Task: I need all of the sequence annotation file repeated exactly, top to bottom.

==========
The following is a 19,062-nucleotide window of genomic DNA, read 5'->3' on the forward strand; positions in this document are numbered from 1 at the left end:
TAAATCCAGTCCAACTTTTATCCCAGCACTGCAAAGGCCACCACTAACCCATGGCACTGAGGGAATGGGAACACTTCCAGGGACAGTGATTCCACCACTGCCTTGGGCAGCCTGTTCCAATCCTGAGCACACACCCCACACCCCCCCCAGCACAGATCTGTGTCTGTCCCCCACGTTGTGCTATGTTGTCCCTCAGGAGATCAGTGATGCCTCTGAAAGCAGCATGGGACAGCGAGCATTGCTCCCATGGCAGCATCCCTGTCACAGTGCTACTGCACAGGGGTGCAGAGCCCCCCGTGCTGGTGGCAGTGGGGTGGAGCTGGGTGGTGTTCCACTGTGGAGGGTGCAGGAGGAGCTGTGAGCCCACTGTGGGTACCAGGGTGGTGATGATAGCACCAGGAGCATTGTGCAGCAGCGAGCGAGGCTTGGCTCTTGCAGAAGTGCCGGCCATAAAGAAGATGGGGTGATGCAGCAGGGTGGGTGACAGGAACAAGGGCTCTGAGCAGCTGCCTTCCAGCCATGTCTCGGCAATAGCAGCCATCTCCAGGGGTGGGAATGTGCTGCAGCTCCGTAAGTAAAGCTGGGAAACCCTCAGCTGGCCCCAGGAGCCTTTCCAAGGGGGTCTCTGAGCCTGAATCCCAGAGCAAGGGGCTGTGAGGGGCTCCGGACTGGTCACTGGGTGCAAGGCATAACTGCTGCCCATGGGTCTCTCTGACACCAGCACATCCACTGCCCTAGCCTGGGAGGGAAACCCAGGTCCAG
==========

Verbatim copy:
The following is a 19,062-nucleotide window of genomic DNA, read 5'->3' on the forward strand; positions in this document are numbered from 1 at the left end:
TAAATCCAGTCCAACTTTTATCCCAGCACTGCAAAGGCCACCACTAACCCATGGCACTGAGGGAATGGGAACACTTCCAGGGACAGTGATTCCACCACTGCCTTGGGCAGCCTGTTCCAATCCTGAGCACACACCCCACACCCCCCCCAGCACAGATCTGTGTCTGTCCCCCACGTTGTGCTATGTTGTCCCTCAGGAGATCAGTGATGCCTCTGAAAGCAGCATGGGACAGCGAGCATTGCTCCCATGGCAGCATCCCTGTCACAGTGCTACTGCACAGGGGTGCAGAGCCCCCCGTGCTGGTGGCAGTGGGGTGGAGCTGGGTGGTGTTCCACTGTGGAGGGTGCAGGAGGAGCTGTGAGCCCACTGTGGGTACCAGGGTGGTGATGATAGCACCAGGAGCATTGTGCAGCAGCGAGCGAGGCTTGGCTCTTGCAGAAGTGCCGGCCATAAAGAAGATGGGGTGATGCAGCAGGGTGGGTGACAGGAACAAGGGCTCTGAGCAGCTGCCTTCCAGCCATGTCTCGGCAATAGCAGCCATCTCCAGGGGTGGGAATGTGCTGCAGCTCCGTAAGTAAAGCTGGGAAACCCTCAGCTGGCCCCAGGAGCCTTTCCAAGGGGGTCTCTGAGCCTGAATCCCAGAGCAAGGGGCTGTGAGGGGCTCCGGACTGGTCACTGGGTGCAAGGCATAACTGCTGCCCATGGGTCTCTCTGACACCAGCACATCCACTGCCCTAGCCTGGGAGGGAAACCCAGGTCCAG